Self-discovery is just like that. To learn something new about yourself, how you’re wired, and what you can do is invigorating, isn’t it? Last year I took the Myers-Briggs test in order to determine my personality type. What a revelation! I felt like a baby that’s discovers his hand for the first time and just stares at it continuously, studying every bit of the new treasure. As I processed this new information, many “ah-ha” moments sprang up. I could see why I do the things I do and think the way I think. The realization also made me wonder how well I really know myself.

S.I. Hayakawa, academic and politician from the 1900s, said that “it is the individual who knows how little they know about themselves who stands the most reasonable chance of finding out something about themselves before they die.” Our pride can get in the way of self-discovery because we tend to think we know everything there is to know about ourselves. But the truth is we really know so little. And even the tidbits we do know we will forget as we get caught up in daily life. One aspect I understand about myself is that I will feel things very deeply internally and, therefore, can become controlled by how I perceive outside circumstances affect me. Because of that, I can easily assume the worst in any situation. If a friend does not call me back, I blame myself and say that I must have done something to offend him. I am quick to own up to wrongs, even those I may not be responsible for. And that is consistent with my wiring.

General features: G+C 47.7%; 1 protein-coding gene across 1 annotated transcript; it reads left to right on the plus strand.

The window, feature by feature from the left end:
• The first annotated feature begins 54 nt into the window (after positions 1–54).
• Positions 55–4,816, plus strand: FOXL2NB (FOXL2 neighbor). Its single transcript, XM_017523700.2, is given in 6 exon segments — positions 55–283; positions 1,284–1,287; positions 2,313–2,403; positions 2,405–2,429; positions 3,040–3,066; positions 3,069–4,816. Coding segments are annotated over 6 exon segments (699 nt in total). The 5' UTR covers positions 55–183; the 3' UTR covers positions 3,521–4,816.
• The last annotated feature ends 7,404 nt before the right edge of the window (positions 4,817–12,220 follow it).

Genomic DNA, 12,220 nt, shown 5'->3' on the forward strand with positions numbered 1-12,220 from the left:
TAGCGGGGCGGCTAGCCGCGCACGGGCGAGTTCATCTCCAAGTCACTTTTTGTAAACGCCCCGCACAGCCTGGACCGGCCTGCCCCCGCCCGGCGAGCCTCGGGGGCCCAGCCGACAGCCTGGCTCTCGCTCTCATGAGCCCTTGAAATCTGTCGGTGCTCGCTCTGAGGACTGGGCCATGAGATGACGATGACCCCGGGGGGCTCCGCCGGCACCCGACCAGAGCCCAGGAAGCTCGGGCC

There are a few resources I have used to help me formulate my personality profile. The Myers-Briggs Index, as I already mentioned, is a fantastic test that will unravel the mystery of you using a four letter code. For example, I am an INFP, which means I am an Introverted, iNtuitive, Feeling, and Perceiving individual. That is how I process and interact with the world around me and inside me. The MBI lists 16 possible personality types. You can learn more about the Myers-Briggs Index here.